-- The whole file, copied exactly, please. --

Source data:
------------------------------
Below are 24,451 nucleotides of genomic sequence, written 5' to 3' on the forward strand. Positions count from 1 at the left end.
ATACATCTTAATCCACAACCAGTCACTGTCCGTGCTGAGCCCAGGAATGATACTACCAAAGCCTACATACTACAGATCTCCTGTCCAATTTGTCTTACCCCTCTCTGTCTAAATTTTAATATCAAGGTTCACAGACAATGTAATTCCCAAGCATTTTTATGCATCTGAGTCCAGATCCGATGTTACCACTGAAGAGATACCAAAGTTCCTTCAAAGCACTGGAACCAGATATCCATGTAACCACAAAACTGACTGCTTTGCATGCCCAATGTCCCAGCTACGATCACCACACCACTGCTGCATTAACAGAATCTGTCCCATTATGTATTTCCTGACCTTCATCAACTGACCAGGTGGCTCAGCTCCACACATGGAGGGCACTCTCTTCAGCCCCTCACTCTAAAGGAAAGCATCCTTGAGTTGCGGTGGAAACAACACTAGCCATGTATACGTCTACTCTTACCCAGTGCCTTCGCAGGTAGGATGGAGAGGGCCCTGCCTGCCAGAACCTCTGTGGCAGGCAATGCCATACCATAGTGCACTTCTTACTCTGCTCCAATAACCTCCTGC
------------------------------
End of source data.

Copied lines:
Below are 24,451 nucleotides of genomic sequence, written 5' to 3' on the forward strand. Positions count from 1 at the left end.
ATACATCTTAATCCACAACCAGTCACTGTCCGTGCTGAGCCCAGGAATGATACTACCAAAGCCTACATACTACAGATCTCCTGTCCAATTTGTCTTACCCCTCTCTGTCTAAATTTTAATATCAAGGTTCACAGACAATGTAATTCCCAAGCATTTTTATGCATCTGAGTCCAGATCCGATGTTACCACTGAAGAGATACCAAAGTTCCTTCAAAGCACTGGAACCAGATATCCATGTAACCACAAAACTGACTGCTTTGCATGCCCAATGTCCCAGCTACGATCACCACACCACTGCTGCATTAACAGAATCTGTCCCATTATGTATTTCCTGACCTTCATCAACTGACCAGGTGGCTCAGCTCCACACATGGAGGGCACTCTCTTCAGCCCCTCACTCTAAAGGAAAGCATCCTTGAGTTGCGGTGGAAACAACACTAGCCATGTATACGTCTACTCTTACCCAGTGCCTTCGCAGGTAGGATGGAGAGGGCCCTGCCTGCCAGAACCTCTGTGGCAGGCAATGCCATACCATAGTGCACTTCTTACTCTGCTCCAATAACCTCCTGC